SB: Losing compatibility with proprietary, crippled, niche format is not our worrying! MP3 is much much bigger than Minidisc and now having beautiful little disc-based portable player/recorder handling MP3 we are sure it will soon be more popular than original ATRAC Minidisc. "Left on the junk-heap of history" was said by your politicians about closed, corrupted Communist system of USSR -- it is just the same for ATRAC and other closed formats. Old Soviet system and closed ATRAC are strictly about control of masses by powerful few. And now with Internet, and open formats, who will be wanting to stay with the old systems? Only thing you have to keep open is freedom for hacking, and actually we are worrying about this for America.
MDCP: But couldn't you have left the ATRAC codec intact?
SB: Once you are handling ATRAC, it is like written invitation for Sony to come after you for license and patent infractions. Russian hackers and progressives are now fearing that Americans are living under some kind of Capitalist Dictatorship. Only ones saying what American people are allowed to do with electronics equipment are huge corporations with big lawyers and expensive lobbyists. Fellow who I graduated from school with went to America and gave academic talk on copy-protection technology, suddenly he is in jail for breaking encryption technology! Totally amazing -- this is kind of thing Americans used to say could only happen in Russia! At least here we are free to say what we like about our discoveries while digging into a piece of electronic equipment.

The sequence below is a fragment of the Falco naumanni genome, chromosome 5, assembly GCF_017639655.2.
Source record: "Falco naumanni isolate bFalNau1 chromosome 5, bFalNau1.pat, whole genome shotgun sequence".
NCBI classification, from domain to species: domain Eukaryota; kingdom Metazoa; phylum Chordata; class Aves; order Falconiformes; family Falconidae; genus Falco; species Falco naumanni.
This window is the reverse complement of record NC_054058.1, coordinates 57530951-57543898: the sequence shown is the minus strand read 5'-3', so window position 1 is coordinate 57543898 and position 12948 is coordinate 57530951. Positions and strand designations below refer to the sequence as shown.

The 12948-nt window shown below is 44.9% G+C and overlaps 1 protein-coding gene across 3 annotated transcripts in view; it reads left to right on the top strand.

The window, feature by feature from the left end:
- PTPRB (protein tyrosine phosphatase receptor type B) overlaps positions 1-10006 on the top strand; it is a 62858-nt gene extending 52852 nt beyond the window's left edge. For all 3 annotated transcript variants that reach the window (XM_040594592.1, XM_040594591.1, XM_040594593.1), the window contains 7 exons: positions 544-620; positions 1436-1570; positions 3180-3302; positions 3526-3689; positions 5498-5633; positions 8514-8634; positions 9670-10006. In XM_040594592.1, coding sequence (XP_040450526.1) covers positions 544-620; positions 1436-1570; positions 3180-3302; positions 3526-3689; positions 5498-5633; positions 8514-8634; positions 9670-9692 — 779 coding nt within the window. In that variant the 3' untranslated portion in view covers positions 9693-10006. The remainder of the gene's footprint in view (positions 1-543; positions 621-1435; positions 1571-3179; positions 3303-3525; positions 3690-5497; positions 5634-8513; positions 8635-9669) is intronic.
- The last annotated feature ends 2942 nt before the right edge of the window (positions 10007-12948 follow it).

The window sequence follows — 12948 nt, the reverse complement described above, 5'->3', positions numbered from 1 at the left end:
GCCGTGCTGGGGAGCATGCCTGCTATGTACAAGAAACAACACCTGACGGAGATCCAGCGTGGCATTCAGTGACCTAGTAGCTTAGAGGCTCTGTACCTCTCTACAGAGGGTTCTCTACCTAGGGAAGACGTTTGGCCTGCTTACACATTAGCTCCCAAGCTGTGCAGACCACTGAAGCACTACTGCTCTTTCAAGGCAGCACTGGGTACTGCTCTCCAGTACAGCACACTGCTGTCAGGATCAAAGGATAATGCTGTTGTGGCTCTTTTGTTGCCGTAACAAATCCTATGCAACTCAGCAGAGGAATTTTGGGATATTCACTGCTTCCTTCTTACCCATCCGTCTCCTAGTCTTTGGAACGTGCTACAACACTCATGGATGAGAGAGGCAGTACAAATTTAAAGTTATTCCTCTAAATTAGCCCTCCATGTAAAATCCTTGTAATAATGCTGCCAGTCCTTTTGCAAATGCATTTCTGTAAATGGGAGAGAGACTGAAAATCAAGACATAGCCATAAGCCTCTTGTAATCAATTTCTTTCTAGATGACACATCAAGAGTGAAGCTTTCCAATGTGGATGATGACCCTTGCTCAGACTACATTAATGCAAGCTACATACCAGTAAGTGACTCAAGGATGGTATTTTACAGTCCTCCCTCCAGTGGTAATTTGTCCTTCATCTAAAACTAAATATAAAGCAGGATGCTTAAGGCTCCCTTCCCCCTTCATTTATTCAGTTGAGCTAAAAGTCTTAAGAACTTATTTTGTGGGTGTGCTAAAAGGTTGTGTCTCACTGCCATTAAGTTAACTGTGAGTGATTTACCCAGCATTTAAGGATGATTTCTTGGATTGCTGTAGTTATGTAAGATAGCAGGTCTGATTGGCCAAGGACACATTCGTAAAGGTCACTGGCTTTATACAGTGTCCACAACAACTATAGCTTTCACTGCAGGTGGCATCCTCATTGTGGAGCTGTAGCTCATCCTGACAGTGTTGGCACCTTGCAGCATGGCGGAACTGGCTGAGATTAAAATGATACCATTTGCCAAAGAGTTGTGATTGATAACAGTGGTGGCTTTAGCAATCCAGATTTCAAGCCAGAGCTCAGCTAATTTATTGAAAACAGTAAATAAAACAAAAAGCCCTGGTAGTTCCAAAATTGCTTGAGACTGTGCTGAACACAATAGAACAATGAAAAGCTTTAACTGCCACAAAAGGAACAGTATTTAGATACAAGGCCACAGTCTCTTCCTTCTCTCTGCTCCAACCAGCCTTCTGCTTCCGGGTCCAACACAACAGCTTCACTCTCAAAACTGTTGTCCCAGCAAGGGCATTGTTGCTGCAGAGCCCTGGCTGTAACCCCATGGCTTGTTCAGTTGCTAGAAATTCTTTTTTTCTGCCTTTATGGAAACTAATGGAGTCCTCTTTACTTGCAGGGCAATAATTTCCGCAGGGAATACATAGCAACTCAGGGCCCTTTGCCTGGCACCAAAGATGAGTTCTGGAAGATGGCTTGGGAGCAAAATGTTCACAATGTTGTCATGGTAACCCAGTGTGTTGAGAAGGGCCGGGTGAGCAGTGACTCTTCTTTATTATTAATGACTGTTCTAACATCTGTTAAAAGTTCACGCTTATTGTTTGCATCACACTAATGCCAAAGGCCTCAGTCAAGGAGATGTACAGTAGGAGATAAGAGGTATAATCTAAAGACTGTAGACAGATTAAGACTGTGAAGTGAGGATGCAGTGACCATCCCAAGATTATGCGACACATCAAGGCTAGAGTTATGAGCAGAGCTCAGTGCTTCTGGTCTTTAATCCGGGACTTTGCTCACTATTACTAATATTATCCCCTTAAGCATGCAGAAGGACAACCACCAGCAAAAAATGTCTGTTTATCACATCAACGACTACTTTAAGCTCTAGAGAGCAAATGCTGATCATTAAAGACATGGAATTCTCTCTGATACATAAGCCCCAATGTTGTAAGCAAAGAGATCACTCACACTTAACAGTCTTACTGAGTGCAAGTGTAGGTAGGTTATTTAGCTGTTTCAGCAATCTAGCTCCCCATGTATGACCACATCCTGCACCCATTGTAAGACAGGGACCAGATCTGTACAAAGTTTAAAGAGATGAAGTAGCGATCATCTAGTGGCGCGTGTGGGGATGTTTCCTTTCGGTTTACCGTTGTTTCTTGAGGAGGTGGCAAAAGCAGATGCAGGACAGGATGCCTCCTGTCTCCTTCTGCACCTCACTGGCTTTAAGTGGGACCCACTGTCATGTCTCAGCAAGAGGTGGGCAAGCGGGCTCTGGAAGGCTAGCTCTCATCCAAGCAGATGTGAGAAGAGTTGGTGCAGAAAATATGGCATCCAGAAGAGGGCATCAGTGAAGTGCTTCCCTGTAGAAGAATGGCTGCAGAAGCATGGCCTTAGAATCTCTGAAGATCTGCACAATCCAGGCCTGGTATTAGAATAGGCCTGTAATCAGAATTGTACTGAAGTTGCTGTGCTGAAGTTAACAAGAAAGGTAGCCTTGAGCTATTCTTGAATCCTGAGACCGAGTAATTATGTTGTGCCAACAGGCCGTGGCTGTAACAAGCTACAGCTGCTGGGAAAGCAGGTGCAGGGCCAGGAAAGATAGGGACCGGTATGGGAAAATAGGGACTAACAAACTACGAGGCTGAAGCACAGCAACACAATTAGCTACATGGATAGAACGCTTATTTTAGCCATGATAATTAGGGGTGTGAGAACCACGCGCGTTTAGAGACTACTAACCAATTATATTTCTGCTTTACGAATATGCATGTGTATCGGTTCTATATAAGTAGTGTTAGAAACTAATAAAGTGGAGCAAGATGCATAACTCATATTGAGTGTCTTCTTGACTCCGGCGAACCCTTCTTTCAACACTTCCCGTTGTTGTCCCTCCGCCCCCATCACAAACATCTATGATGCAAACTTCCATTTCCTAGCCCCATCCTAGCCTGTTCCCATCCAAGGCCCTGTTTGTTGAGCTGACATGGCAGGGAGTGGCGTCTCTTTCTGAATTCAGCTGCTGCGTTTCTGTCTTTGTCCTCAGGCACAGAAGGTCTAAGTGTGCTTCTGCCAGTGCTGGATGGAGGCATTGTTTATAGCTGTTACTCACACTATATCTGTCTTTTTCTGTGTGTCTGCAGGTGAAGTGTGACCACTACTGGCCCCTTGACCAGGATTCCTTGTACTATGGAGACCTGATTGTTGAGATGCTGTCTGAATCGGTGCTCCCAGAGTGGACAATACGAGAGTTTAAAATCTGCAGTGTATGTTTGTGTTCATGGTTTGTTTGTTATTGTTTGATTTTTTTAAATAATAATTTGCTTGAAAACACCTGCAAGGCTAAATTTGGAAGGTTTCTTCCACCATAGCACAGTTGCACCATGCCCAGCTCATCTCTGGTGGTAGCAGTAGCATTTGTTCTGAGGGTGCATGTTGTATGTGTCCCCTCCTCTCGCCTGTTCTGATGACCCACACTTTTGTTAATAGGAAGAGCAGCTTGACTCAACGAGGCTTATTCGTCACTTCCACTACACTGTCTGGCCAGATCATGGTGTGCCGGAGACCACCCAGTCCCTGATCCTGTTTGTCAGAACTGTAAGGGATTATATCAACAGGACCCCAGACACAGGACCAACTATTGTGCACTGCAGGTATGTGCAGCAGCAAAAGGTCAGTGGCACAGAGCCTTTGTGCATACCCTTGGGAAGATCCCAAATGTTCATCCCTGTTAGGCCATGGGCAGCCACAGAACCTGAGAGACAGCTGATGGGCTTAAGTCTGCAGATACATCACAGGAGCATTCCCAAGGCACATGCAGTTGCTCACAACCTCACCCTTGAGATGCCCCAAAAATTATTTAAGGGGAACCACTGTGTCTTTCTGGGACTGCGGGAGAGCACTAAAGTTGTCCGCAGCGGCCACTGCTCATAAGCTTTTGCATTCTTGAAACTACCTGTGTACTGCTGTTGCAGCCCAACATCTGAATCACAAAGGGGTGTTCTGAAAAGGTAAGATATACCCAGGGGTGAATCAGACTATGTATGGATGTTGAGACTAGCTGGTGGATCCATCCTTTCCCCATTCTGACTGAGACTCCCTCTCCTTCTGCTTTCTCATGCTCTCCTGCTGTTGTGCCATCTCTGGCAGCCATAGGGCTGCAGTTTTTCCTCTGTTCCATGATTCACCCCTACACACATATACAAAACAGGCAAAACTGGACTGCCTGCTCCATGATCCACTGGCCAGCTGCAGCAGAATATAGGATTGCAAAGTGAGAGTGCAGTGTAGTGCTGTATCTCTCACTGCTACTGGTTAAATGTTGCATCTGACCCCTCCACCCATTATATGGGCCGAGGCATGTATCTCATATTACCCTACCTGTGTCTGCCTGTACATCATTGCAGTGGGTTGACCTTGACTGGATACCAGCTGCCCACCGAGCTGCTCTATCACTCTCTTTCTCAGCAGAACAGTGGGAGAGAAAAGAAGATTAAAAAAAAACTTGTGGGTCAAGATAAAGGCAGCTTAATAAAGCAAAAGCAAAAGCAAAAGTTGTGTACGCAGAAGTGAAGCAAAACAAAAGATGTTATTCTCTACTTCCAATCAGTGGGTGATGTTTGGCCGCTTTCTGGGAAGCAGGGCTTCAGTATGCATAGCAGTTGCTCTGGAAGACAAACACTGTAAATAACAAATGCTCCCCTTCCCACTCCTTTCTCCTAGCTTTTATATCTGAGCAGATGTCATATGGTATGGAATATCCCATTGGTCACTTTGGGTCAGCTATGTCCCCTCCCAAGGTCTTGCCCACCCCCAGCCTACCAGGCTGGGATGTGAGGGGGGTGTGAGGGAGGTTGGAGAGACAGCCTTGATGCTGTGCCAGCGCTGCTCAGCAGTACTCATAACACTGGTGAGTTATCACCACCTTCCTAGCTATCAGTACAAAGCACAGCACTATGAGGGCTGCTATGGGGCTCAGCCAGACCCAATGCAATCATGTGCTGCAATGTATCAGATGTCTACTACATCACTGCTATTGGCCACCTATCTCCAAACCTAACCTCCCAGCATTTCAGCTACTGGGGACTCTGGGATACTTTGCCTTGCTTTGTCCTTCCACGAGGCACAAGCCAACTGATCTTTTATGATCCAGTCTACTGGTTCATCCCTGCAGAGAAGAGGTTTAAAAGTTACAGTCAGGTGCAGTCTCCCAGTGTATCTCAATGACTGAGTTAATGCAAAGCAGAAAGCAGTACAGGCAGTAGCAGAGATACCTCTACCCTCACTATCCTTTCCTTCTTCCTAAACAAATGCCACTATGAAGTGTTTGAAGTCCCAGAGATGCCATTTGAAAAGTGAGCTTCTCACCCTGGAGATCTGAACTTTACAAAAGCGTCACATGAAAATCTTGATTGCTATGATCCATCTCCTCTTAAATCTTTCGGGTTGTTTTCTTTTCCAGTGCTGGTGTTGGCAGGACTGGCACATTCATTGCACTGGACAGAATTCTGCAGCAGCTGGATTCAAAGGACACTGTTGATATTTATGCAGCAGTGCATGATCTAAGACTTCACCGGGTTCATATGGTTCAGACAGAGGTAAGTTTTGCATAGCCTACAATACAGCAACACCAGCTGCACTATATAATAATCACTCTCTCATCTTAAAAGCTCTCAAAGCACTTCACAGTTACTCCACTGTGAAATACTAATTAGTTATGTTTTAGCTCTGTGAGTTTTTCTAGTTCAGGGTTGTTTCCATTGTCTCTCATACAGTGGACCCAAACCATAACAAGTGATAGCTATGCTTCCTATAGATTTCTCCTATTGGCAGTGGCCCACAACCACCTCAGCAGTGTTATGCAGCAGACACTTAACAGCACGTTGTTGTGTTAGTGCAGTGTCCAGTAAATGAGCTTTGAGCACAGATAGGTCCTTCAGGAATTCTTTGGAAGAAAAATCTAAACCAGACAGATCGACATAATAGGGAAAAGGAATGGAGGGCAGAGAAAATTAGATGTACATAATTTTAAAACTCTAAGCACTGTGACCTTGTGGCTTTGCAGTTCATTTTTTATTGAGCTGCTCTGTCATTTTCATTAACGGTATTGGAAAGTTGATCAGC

MDCP: Well, thank you for your hard work and also your political commentary. Will you be making your MP3-N1 hack available for download over the Internet?
SB: Yes, certainly, it is free for everyone. Please see ************ for downloading and the firmware upload instructions via Diagnostic-mode.
(Unfortunately our lawyers have advised us to remove the Web URL to avoid prosecution for contributory infringement of the Digital Millennium Copyright Act ["DMCA"] -Ed.)
Sorry Folks -- April Fools! -Ed.